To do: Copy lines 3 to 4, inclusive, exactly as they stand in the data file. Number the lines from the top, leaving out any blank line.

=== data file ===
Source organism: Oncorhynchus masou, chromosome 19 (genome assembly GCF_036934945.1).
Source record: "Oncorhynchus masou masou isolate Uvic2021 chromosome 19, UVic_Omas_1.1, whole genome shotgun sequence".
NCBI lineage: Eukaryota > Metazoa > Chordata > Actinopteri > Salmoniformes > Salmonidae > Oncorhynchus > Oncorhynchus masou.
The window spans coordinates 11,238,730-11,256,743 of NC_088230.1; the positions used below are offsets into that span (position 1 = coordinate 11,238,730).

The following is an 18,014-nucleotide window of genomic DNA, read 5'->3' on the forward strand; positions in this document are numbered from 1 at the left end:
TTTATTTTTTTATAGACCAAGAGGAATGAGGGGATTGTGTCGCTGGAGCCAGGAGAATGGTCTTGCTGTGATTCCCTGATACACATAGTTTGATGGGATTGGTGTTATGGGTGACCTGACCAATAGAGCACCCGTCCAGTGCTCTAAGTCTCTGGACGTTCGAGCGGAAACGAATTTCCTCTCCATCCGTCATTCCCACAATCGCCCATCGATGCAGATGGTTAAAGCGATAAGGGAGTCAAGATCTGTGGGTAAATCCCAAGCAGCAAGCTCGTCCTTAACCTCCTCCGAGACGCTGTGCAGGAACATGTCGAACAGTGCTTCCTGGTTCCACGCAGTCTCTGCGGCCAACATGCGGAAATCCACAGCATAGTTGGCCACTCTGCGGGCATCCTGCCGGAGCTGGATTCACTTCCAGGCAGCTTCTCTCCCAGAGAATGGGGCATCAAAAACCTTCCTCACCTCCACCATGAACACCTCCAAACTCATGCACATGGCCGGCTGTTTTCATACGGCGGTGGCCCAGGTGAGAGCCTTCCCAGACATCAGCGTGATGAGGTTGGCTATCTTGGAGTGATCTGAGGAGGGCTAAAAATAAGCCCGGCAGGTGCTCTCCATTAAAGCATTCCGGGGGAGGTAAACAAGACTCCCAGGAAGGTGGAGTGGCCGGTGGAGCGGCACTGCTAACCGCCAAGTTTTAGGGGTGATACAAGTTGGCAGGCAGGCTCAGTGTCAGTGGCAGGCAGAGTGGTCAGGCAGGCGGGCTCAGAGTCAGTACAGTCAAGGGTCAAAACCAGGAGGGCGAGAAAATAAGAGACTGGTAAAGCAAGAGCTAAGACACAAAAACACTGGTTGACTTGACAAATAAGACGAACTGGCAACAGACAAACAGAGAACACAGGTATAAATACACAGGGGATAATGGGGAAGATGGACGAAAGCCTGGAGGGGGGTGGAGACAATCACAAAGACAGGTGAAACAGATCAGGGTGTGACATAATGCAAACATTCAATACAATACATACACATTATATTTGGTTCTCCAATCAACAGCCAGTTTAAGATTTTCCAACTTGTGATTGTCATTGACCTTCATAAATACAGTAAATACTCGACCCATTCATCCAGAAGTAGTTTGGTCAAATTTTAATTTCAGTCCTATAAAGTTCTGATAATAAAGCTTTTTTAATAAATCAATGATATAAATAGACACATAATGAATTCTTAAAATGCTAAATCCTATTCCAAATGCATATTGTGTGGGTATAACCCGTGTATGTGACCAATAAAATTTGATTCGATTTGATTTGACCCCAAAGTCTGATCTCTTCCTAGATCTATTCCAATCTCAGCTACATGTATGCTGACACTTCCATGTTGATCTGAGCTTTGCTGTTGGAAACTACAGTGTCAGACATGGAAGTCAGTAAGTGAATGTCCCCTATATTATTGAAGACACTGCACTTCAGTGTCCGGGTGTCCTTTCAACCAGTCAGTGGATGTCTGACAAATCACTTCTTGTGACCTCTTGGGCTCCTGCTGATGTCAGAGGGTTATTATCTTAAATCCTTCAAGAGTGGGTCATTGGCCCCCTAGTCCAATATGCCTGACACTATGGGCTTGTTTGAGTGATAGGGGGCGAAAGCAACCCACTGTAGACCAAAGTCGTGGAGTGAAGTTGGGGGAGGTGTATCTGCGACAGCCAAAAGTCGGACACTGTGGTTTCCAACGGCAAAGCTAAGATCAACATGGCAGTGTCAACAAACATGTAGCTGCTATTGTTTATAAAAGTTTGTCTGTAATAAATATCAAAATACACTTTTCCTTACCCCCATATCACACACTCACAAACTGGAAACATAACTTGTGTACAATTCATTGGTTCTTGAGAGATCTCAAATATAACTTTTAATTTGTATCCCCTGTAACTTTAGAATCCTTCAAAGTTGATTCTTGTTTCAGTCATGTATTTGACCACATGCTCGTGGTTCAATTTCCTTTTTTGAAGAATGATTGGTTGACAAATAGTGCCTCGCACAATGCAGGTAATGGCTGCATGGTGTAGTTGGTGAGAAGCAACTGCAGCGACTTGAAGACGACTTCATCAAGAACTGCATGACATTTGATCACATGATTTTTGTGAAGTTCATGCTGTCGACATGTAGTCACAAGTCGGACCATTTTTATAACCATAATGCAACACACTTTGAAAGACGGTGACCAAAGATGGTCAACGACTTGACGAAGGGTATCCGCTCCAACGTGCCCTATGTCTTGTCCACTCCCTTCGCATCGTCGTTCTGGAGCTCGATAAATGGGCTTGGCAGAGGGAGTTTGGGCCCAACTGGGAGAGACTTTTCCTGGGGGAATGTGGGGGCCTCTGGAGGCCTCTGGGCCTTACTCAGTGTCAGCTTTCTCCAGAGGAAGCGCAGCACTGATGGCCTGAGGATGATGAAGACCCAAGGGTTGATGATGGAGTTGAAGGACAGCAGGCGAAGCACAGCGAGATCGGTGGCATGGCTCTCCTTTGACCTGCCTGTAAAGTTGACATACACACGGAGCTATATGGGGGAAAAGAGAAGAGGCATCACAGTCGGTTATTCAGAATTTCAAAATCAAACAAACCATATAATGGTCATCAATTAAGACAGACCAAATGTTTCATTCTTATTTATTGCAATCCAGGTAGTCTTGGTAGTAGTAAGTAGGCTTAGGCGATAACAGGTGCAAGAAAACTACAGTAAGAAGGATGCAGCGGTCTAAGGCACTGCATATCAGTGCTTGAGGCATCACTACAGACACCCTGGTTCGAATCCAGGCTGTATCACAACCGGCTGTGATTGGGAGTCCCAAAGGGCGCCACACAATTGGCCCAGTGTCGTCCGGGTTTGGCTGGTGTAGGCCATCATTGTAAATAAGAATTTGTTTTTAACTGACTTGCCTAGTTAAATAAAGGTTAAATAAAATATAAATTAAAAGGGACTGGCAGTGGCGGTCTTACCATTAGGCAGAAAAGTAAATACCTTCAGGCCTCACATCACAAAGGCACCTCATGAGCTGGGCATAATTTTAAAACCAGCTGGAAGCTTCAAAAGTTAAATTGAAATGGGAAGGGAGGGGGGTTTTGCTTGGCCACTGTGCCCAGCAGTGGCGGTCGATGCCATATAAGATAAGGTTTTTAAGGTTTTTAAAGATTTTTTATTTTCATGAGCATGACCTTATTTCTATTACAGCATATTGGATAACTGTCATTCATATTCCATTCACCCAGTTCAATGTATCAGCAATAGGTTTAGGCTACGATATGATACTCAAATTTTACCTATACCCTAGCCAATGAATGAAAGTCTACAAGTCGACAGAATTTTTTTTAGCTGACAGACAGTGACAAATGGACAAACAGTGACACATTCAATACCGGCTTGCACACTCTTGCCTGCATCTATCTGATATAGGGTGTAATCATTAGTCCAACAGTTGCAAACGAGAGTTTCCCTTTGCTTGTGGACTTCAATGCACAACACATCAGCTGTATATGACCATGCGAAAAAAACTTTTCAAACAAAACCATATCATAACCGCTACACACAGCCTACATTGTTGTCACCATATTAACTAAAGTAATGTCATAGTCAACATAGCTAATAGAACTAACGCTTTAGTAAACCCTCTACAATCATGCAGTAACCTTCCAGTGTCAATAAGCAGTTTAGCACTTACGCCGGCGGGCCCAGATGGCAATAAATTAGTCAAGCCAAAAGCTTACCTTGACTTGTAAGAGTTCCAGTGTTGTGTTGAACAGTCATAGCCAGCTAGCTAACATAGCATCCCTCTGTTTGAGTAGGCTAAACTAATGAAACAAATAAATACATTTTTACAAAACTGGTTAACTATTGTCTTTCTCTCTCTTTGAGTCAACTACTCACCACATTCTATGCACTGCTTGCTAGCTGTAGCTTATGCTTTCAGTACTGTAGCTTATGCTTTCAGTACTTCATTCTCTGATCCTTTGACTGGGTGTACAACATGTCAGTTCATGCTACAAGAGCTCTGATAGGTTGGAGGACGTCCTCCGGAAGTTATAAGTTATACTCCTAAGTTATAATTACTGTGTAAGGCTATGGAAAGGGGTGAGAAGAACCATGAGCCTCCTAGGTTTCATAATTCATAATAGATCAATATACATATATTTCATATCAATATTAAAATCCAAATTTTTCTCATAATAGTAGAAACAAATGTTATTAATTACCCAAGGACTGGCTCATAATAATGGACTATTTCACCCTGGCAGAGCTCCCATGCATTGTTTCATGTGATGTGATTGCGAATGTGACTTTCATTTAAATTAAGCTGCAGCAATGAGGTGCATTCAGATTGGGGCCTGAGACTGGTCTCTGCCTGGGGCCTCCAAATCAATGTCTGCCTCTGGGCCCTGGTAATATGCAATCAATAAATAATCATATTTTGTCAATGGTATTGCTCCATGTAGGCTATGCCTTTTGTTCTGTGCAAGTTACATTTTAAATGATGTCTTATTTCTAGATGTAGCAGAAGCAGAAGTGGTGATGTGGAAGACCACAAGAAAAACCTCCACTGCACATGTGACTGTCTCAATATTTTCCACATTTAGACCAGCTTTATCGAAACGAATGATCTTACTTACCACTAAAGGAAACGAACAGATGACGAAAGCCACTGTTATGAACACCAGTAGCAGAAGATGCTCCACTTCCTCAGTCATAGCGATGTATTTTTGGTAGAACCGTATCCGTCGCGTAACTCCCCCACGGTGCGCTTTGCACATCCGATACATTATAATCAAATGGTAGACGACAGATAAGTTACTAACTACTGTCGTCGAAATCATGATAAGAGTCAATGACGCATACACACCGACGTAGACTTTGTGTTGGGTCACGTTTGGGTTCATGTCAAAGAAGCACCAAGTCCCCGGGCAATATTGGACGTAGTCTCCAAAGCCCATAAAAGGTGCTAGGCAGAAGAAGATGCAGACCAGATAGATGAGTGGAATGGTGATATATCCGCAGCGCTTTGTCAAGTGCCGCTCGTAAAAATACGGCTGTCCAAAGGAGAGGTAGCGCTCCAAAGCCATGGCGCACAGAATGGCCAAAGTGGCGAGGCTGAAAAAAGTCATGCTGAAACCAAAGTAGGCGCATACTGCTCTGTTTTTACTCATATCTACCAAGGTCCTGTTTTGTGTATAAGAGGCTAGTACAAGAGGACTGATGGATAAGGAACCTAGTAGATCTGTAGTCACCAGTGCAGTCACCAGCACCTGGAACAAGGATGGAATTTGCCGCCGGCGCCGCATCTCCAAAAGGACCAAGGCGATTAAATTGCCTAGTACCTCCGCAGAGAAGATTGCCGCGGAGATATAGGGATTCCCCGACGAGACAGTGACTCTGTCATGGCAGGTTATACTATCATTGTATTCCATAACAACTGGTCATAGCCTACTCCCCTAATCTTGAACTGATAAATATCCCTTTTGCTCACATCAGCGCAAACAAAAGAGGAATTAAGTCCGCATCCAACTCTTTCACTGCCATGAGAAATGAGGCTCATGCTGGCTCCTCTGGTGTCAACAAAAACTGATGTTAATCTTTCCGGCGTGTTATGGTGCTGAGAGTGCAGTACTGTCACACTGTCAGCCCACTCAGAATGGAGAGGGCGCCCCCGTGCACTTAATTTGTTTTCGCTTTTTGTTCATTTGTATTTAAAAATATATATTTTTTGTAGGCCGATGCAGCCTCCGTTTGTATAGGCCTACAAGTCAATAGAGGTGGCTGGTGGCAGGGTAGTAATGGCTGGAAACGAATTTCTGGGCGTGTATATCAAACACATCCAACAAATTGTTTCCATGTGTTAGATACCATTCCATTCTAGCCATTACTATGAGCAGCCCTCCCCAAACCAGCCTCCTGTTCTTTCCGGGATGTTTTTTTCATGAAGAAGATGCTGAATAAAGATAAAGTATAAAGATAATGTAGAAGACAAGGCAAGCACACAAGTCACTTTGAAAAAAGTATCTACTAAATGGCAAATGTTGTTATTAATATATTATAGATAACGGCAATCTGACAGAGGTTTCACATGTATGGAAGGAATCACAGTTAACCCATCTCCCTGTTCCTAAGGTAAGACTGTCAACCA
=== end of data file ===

NCBI lineage: Eukaryota > Metazoa > Chordata > Actinopteri > Salmoniformes > Salmonidae > Oncorhynchus > Oncorhynchus masou.
The window spans coordinates 11,238,730-11,256,743 of NC_088230.1; the positions used below are offsets into that span (position 1 = coordinate 11,238,730).